Music News

Harlem Shake vs. Gallon Smashing Prank: Which Meme Will Destroy America First?

I know you don't care, but I made a Harlem Shake video. Don't worry, I'm not gonna show it to you. Because I am naive when it comes to the internetz, I actually was a little surprised when it didn't become an instant viral hit. I'll be 100 percent honest with you: I made the video solely to make money. I've read somewhere that YouTube personalities like Tay Zonday and Freddie Wong make enough to cover their rent and expenses, so it seemed like a short shot to instant cash, letting me quit my job, and just lounge around all day taking bong rips with other micro-celebrities and sometimes making YouTube hits on the weekends. Sometimes, an Internet trend can feel like a lottery ticket.

But you've got to move quick as hell: The Harlem Shake trend is already over, and in its place emerges a much more disturbing trend: Gallon Smashing.

See also:

-Top 10 "Harlem Shake" Videos From Phoenix (Plus One New Times Made)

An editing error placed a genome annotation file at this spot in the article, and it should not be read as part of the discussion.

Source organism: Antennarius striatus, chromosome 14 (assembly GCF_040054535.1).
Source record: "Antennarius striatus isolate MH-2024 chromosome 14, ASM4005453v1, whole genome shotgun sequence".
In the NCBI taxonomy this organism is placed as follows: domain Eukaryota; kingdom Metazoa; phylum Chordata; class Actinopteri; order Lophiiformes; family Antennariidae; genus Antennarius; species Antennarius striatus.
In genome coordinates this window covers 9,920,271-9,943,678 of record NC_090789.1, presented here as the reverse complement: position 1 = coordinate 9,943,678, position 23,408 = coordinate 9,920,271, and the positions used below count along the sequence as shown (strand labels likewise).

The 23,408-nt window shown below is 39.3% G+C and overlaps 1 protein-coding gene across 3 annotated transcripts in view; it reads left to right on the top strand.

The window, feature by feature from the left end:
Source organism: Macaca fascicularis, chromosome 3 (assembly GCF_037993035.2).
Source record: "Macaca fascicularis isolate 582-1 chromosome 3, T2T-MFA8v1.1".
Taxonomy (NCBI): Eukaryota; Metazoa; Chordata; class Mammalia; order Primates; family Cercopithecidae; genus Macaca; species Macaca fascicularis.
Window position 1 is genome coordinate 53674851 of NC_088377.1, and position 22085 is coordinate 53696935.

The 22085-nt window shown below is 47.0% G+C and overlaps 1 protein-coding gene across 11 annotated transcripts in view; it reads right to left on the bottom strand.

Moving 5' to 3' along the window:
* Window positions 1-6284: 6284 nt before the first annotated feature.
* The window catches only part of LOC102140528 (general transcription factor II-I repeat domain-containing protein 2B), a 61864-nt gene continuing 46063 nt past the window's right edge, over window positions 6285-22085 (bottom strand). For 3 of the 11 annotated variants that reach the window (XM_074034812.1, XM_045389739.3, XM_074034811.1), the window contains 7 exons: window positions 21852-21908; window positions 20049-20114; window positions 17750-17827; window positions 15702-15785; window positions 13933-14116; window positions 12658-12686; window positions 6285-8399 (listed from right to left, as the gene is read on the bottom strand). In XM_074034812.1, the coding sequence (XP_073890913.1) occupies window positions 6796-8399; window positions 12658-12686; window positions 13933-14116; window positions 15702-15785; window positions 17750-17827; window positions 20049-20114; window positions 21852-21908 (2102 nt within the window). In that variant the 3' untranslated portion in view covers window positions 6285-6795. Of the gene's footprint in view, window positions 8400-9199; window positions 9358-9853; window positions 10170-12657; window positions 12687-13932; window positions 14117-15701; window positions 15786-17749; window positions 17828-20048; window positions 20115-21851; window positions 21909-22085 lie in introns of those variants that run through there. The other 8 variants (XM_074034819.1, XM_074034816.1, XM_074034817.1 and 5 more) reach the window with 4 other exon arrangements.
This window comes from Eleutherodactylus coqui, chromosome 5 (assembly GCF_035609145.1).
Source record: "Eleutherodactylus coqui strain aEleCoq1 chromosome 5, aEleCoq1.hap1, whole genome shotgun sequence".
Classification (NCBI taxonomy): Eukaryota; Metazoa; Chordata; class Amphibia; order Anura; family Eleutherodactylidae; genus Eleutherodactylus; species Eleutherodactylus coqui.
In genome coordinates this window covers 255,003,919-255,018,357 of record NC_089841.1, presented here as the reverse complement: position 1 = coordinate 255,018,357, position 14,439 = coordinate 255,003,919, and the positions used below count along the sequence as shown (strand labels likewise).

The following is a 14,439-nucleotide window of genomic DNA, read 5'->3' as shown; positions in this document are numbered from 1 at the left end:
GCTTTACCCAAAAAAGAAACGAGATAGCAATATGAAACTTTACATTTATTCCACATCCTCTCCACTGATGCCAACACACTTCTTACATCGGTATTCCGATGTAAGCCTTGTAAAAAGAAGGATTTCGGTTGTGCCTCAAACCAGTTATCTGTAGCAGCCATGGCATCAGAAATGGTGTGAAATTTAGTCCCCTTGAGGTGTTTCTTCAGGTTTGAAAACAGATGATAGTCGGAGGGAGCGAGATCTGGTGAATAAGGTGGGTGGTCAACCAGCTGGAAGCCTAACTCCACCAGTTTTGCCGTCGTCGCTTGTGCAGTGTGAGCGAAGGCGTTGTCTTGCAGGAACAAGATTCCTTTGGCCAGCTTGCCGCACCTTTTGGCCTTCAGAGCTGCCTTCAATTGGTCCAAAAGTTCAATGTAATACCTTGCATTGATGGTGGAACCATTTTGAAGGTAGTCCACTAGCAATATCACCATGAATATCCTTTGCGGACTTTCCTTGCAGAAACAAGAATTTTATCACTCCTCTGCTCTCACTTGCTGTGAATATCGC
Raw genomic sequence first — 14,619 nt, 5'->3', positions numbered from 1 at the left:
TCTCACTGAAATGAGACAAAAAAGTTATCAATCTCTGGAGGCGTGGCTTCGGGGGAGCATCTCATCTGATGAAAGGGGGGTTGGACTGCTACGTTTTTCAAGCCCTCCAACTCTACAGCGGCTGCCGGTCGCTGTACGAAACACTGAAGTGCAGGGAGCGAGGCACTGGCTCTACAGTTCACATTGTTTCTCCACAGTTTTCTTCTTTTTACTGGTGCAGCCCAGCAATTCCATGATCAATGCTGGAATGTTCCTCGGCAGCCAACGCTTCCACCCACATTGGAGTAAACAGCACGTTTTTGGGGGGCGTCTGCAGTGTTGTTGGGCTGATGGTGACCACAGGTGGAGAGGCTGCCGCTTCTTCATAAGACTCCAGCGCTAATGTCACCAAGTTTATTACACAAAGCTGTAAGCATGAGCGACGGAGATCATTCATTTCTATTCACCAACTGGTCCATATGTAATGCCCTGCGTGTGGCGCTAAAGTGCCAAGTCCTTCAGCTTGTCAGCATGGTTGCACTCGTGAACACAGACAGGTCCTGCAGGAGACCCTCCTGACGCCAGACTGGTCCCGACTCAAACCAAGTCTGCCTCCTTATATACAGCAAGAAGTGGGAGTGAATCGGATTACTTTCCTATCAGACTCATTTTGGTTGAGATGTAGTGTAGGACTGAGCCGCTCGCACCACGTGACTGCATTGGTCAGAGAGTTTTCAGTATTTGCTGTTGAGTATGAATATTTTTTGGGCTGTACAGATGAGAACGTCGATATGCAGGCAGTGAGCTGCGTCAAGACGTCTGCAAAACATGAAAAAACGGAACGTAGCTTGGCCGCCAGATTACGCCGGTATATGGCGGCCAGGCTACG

Let's backtrack. I didn't get rich by posting my Harlem Shake vid. Instead, I got into a weird, half-drunk argument with a close friend while standing in my underwear in the cold, holding a can of WD-40 and a lighter. It's less weird than it sounds, just like these videos are less weird than they look. The lighting was god-awful and our video gained only 165 views. Please don't Google it. It's embarrassing.

I did learn some important lessons about memes, however. As soon as the Bauuer videos became popular, it became instantly popular to hate the original trend. Wong is guilty of this; rather than making his own version, he just said, "We don't do this any more!" Already? Wong gained 4.9 million views just by being contrarian. Someone told me that it's a hundred bucks (in ad revenue) for every 100,000 views, so that's like a new car for him. Well, if he bought it used.